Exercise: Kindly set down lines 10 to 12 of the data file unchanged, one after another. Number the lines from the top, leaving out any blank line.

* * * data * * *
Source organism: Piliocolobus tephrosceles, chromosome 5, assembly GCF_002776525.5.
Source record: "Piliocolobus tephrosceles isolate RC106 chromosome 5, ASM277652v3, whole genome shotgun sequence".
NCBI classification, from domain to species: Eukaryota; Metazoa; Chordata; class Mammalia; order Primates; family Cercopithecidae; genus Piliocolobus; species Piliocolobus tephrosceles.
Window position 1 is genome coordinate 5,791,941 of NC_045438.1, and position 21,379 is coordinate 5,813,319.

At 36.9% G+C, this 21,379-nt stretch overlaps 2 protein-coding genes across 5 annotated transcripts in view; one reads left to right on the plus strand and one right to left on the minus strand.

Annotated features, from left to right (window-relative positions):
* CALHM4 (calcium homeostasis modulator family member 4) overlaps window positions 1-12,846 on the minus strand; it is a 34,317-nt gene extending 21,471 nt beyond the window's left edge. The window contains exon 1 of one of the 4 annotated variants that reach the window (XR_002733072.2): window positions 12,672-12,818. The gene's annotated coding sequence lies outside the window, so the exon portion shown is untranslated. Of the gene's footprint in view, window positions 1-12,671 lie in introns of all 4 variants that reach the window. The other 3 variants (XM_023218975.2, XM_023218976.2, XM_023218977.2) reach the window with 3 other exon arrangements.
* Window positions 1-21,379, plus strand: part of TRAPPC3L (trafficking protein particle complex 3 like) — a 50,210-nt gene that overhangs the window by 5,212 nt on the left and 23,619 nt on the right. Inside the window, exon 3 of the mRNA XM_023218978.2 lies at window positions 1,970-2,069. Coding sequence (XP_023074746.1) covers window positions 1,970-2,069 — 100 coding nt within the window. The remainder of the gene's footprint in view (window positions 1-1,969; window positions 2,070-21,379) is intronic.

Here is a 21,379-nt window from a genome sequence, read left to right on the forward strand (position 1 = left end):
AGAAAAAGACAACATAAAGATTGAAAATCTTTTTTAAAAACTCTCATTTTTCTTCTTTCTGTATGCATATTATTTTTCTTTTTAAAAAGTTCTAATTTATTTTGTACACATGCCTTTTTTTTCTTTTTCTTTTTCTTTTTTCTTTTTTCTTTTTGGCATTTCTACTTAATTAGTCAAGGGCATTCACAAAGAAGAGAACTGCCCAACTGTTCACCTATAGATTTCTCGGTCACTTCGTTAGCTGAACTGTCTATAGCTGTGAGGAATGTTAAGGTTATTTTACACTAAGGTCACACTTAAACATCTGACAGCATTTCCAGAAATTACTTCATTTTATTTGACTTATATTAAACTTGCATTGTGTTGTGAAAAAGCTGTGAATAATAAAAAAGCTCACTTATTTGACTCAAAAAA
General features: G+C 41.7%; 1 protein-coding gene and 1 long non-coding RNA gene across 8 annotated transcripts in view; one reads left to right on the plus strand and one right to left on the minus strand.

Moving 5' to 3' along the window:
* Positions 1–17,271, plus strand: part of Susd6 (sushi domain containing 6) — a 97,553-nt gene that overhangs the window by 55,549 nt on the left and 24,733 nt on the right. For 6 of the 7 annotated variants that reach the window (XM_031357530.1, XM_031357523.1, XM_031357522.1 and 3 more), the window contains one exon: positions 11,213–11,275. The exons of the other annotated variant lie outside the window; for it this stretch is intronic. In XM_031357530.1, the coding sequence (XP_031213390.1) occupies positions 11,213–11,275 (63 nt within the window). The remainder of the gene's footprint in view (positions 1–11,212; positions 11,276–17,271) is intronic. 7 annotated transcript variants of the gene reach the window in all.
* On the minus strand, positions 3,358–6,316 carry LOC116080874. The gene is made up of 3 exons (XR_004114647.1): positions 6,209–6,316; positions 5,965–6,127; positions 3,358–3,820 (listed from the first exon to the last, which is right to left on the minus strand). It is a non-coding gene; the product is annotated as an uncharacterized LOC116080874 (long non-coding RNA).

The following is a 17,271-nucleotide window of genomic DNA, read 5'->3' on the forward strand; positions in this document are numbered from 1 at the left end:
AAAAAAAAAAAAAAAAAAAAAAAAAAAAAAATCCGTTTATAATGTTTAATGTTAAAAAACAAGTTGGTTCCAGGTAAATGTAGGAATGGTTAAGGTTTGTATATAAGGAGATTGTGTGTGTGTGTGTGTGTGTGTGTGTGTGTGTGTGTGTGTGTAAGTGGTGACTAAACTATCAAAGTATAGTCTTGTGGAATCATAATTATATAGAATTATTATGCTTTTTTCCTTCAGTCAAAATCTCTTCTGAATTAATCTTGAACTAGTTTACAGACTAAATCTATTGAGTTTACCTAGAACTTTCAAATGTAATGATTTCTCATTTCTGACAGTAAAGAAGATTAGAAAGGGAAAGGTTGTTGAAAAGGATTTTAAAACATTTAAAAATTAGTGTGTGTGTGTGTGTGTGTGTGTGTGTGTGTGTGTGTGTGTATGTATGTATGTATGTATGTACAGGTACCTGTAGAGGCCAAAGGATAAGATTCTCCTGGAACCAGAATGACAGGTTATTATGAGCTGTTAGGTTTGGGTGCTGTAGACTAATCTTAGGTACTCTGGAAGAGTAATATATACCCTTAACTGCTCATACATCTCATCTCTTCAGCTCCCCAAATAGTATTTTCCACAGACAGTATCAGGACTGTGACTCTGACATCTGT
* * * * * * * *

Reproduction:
AGAAAAAGACAACATAAAGATTGAAAATCTTTTTTAAAAACTCTCATTTTTCTTCTTTCTGTATGCATATTATTTTTCTTTTTAAAAAGTTCTAATTTATTTTGTACACATGCCTTTTTTTTCTTTTTCTTTTTCTTTTTTCTTTTTTCTTTTTGGCATTTCTACTTAATTAGTCAAGGGCATTCACAAAGAAGAGAACTGCCCAACTGTTCACCTATAGATTTCTCGGTCACTTCGTTAGCTGAACTGTCTATAGCTGTGAGGAATGTTAAGGTTATTTTACACTAAGGTCACACTTAAACATCTGACAGCATTTCCAGAAATTACTTCATTTTATTTGACTTATATTAAACTTGCATTGTGTTGTGAAAAAGCTGTGAATAATAAAAAAGCTCACTTATTTGACTCAAAAAA
General features: G+C 41.7%; 1 protein-coding gene and 1 long non-coding RNA gene across 8 annotated transcripts in view; one reads left to right on the plus strand and one right to left on the minus strand.

Moving 5' to 3' along the window: